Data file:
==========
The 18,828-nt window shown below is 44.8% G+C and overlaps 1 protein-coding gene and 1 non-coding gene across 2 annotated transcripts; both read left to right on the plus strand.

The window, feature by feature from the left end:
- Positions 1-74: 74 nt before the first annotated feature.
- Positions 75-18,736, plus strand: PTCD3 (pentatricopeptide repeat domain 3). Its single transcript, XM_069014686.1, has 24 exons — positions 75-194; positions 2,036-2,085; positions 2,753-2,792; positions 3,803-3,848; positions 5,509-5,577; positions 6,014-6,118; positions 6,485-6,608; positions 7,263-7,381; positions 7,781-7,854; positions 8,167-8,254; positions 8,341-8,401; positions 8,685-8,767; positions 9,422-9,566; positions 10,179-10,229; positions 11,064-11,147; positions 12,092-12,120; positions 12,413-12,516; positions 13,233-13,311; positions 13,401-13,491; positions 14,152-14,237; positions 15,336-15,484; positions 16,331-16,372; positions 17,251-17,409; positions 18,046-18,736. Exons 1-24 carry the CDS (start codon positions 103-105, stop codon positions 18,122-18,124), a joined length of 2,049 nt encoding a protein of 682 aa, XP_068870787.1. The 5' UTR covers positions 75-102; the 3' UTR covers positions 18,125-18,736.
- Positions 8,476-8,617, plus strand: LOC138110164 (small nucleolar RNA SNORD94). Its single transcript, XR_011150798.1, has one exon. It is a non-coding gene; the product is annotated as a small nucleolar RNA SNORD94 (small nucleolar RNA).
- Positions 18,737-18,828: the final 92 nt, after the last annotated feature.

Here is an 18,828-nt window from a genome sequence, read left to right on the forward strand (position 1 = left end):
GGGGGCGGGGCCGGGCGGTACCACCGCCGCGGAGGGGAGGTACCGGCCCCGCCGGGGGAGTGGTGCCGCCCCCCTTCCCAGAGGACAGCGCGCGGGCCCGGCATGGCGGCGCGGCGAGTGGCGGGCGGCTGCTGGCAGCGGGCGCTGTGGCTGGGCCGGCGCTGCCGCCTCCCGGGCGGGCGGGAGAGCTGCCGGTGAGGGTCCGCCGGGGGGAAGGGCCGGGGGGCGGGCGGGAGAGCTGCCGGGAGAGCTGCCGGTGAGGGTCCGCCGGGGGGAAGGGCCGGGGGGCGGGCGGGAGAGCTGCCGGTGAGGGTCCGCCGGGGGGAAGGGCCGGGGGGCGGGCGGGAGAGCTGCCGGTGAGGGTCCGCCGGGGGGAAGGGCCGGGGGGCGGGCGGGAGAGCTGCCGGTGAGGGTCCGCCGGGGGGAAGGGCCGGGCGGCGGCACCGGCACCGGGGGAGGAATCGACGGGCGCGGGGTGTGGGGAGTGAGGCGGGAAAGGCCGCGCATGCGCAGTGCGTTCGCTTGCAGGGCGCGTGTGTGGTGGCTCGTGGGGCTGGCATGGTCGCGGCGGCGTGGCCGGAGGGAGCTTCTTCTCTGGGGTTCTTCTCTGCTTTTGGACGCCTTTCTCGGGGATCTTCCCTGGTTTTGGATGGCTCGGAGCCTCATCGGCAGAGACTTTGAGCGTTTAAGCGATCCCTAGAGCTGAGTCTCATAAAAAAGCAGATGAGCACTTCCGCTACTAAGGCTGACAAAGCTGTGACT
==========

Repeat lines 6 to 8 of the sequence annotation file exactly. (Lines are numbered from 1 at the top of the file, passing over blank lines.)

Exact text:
- Positions 18,737-18,828: the final 92 nt, after the last annotated feature.

Here is an 18,828-nt window from a genome sequence, read left to right on the forward strand (position 1 = left end):
GGGGGCGGGGCCGGGCGGTACCACCGCCGCGGAGGGGAGGTACCGGCCCCGCCGGGGGAGTGGTGCCGCCCCCCTTCCCAGAGGACAGCGCGCGGGCCCGGCATGGCGGCGCGGCGAGTGGCGGGCGGCTGCTGGCAGCGGGCGCTGTGGCTGGGCCGGCGCTGCCGCCTCCCGGGCGGGCGGGAGAGCTGCCGGTGAGGGTCCGCCGGGGGGAAGGGCCGGGGGGCGGGCGGGAGAGCTGCCGGGAGAGCTGCCGGTGAGGGTCCGCCGGGGGGAAGGGCCGGGGGGCGGGCGGGAGAGCTGCCGGTGAGGGTCCGCCGGGGGGAAGGGCCGGGGGGCGGGCGGGAGAGCTGCCGGTGAGGGTCCGCCGGGGGGAAGGGCCGGGGGGCGGGCGGGAGAGCTGCCGGTGAGGGTCCGCCGGGGGGAAGGGCCGGGCGGCGGCACCGGCACCGGGGGAGGAATCGACGGGCGCGGGGTGTGGGGAGTGAGGCGGGAAAGGCCGCGCATGCGCAGTGCGTTCGCTTGCAGGGCGCGTGTGTGGTGGCTCGTGGGGCTGGCATGGTCGCGGCGGCGTGGCCGGAGGGAGCTTCTTCTCTGGGGTTCTTCTCTGCTTTTGGACGCCTTTCTCGGGGATCTTCCCTGGTTTTGGATGGCTCGGAGCCTCATCGGCAGAGACTTTGAGCGTTTAAGCGATCCCTAGAGCTGAGTCTCATAAAAAAGCAGATGAGCACTTCCGCTACTAAGGCTGACAAAGCTGTGACT